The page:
As an avid reader of ESPN, I often read the comments. From a fan’s point of view, the comments are a space where fans can voice their pleasures and pains about their teams. Yes, often the comments go far past that as commentators engage all kinds of anti-social behavior, most of which can be classed as trolling, such as misogynistic statements directed at female athletes.
ESPN attempted to address trolling in the past by switching their comments system to one run by Facebook, though I'm not sure whether the switch has caused a qualitative change in the amount of abuse present on the website. However, there is another kind of anti-social behavior – in fact, a criminal behavior – which is very present on the Facebook-powered, ESPN message boards: the recruitment of money mules.
The ads in question look like this:
The scam enlists participants with the promise of pay to help with the laundering of money. In essence, the scammer uses the people who fall for such ads to help transfer money, using their own bank accounts. In exchange, they are allowed to keep a percentage of the funds with the promise that more work will come. As police begin to chase up their leads, they find these conduits, who no longer have the money, but are deemed responsible for the funds that they helped move. Sometimes, though not by any means always, the conduits are unaware that their "work" is illegal.
And, in the event that such websites are not meant to recruit money mules, then they are almost certainly used to recruit bots into a botnet that would in turn facilitate other types of online crime. Either way, there is little doubt that such ads are attempting to start a criminal script.
Accordingly, the prevalence of such ads has led me to wonder, what is the responsibility of Facebook and/or ESPN in preventing them (or any companies that manage and host comments)? It is clear that ESPN wanted to wash its hands from the responsibility associated with its message boards and that Facebook is attempting to situate itself as a provider of “authentic” identity. Moreover, and increasing number of platforms allow its users to sign in using their Facebook account, meaning that in practice, this is what is happening.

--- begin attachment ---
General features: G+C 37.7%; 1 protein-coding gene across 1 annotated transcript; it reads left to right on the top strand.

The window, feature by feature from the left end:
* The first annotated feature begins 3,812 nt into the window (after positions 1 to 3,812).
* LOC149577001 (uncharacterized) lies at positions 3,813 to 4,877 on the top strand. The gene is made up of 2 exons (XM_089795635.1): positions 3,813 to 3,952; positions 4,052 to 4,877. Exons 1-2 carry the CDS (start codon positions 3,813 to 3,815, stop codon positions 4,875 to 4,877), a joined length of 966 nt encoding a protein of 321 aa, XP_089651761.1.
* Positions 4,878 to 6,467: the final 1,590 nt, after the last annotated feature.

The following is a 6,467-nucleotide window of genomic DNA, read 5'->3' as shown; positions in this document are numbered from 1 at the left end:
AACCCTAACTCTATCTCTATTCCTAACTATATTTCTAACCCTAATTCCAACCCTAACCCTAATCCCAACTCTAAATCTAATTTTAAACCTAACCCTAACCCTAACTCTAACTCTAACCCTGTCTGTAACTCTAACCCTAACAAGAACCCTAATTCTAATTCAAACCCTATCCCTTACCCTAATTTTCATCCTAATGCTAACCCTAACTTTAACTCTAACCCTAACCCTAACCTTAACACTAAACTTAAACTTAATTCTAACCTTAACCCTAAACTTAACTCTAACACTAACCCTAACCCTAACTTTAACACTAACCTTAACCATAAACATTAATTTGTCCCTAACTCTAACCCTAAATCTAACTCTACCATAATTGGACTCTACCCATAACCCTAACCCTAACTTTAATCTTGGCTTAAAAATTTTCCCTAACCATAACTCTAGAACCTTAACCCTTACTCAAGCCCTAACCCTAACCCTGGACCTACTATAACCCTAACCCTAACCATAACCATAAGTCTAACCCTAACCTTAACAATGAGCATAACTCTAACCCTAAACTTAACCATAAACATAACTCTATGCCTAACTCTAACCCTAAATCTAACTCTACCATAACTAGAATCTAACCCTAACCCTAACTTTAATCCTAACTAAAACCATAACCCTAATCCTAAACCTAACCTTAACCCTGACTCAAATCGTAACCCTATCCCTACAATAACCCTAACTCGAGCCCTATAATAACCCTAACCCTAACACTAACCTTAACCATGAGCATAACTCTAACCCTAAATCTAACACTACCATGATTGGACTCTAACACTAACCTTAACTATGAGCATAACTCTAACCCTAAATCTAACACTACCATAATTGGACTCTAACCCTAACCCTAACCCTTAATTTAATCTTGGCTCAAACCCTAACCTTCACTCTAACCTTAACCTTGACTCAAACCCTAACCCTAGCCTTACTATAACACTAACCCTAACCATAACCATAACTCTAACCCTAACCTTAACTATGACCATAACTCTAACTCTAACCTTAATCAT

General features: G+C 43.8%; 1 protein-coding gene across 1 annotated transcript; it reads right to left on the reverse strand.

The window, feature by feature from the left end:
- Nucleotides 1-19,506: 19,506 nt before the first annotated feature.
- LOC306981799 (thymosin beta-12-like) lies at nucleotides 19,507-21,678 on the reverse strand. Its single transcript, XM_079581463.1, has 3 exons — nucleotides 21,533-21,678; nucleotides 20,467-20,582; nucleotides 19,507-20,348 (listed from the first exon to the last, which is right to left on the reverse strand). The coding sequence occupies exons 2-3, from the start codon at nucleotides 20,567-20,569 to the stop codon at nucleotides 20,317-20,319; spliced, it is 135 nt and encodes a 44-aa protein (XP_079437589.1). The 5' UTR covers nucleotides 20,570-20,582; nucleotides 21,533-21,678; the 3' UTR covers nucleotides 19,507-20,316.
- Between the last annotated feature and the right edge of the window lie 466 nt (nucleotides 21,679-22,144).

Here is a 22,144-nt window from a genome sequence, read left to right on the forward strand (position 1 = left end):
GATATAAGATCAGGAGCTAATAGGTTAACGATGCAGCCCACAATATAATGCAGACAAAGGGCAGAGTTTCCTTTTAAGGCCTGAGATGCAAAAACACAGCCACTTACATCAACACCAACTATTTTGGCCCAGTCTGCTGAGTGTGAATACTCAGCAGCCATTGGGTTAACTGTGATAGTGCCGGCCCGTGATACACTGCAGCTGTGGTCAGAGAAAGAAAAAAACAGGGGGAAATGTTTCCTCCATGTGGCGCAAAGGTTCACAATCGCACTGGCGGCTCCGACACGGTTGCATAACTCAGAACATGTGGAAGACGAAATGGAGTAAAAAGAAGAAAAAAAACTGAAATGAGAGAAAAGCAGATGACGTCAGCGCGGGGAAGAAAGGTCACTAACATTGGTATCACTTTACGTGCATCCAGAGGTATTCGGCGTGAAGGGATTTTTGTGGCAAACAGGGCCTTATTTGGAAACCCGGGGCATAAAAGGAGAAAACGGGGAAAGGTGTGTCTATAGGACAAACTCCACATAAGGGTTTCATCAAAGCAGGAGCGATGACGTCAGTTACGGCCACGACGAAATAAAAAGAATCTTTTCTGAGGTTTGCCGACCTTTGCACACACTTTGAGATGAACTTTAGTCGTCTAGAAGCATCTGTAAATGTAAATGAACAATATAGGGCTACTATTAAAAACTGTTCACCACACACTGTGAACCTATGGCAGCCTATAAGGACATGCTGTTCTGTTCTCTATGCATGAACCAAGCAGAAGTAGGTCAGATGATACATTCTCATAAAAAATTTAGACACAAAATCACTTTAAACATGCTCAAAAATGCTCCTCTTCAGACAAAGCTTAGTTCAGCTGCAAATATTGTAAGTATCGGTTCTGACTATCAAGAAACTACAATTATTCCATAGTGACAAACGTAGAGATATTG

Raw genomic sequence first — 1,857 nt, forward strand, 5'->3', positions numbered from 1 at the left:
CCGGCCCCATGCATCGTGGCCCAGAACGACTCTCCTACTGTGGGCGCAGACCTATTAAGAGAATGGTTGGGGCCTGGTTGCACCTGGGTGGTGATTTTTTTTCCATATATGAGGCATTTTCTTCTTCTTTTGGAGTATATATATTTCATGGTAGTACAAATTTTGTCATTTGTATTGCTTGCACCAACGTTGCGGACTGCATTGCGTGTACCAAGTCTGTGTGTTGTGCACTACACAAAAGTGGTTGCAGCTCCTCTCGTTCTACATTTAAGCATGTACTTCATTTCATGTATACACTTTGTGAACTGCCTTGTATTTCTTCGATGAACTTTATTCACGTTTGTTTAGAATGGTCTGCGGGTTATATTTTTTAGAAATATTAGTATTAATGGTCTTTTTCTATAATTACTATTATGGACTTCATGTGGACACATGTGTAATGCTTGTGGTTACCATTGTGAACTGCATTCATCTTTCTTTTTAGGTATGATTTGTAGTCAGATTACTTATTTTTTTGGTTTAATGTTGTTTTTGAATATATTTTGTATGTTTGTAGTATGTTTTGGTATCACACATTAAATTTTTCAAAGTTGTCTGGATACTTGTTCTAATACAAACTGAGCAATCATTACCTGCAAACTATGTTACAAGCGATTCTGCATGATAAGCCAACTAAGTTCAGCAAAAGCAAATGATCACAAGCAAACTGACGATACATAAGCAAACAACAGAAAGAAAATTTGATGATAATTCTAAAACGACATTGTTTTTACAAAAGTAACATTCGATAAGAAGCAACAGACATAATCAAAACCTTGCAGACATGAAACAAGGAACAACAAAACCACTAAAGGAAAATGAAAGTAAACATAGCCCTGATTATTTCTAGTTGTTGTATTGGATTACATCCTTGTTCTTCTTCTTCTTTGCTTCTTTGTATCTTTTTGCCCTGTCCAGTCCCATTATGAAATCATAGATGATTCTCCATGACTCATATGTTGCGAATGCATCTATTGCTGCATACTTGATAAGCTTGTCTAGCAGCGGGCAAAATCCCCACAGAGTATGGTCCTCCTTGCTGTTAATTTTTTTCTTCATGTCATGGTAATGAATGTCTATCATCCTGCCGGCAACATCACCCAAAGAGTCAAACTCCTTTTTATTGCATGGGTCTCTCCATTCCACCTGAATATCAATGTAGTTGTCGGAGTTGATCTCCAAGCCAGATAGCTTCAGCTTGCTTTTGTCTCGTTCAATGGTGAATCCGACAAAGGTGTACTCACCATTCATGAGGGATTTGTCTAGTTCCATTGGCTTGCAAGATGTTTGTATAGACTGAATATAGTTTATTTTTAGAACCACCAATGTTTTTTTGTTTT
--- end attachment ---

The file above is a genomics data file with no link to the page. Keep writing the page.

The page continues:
That leads us to a few pertinent questions. First, what are the responsibilities that Facebook has to the netizens of the world who rely on it? Second, is it appropriate for companies and individuals to trust Facebook to police these forums? Third, in the event that Facebook fails to police these forums, what are the responsibilities of the sites that use Facebook as their comments platform?
While Facebook does not have the sovereign responsibility to protect the netizens of the world, it does have corporate responsibility to protect its customers: the websites that have implemented it as their comments platform. It is also incumbent on such websites, like ESPN, to demand that Facebook actively engages in strategies that combat such malicious behaviors. If Facebook wants to become the underwriters of authentic identity, they must take active and aggressive steps in ensuring that the identities presented on such public forums are, in fact, authentic.
And while there does seem to be fewer of these malicious ads today than there were before, no attention had been made of them by Facebook or ESPN, who, perhaps, work behind the scenes to get rid of them, these companies should make a better effort in educating users about the dangers they face from such ads. Simply ignoring them, or asking users to make good choices will not affect such criminals’ bottom line since the majority of users since users will often choose convenience and/or perceived opportunity, over best practices.
Finally, it is important to remember that the governance of the internet is not an easy task. As more and more folks become concerned about their own privacy, it is clear that an increasing proportion of users are not happy with government policing. Nonetheless, consumers must demand that the sites they frequent and the platforms they use strive to provide security from malicious attackers. Failure to do so weakens the internet for all.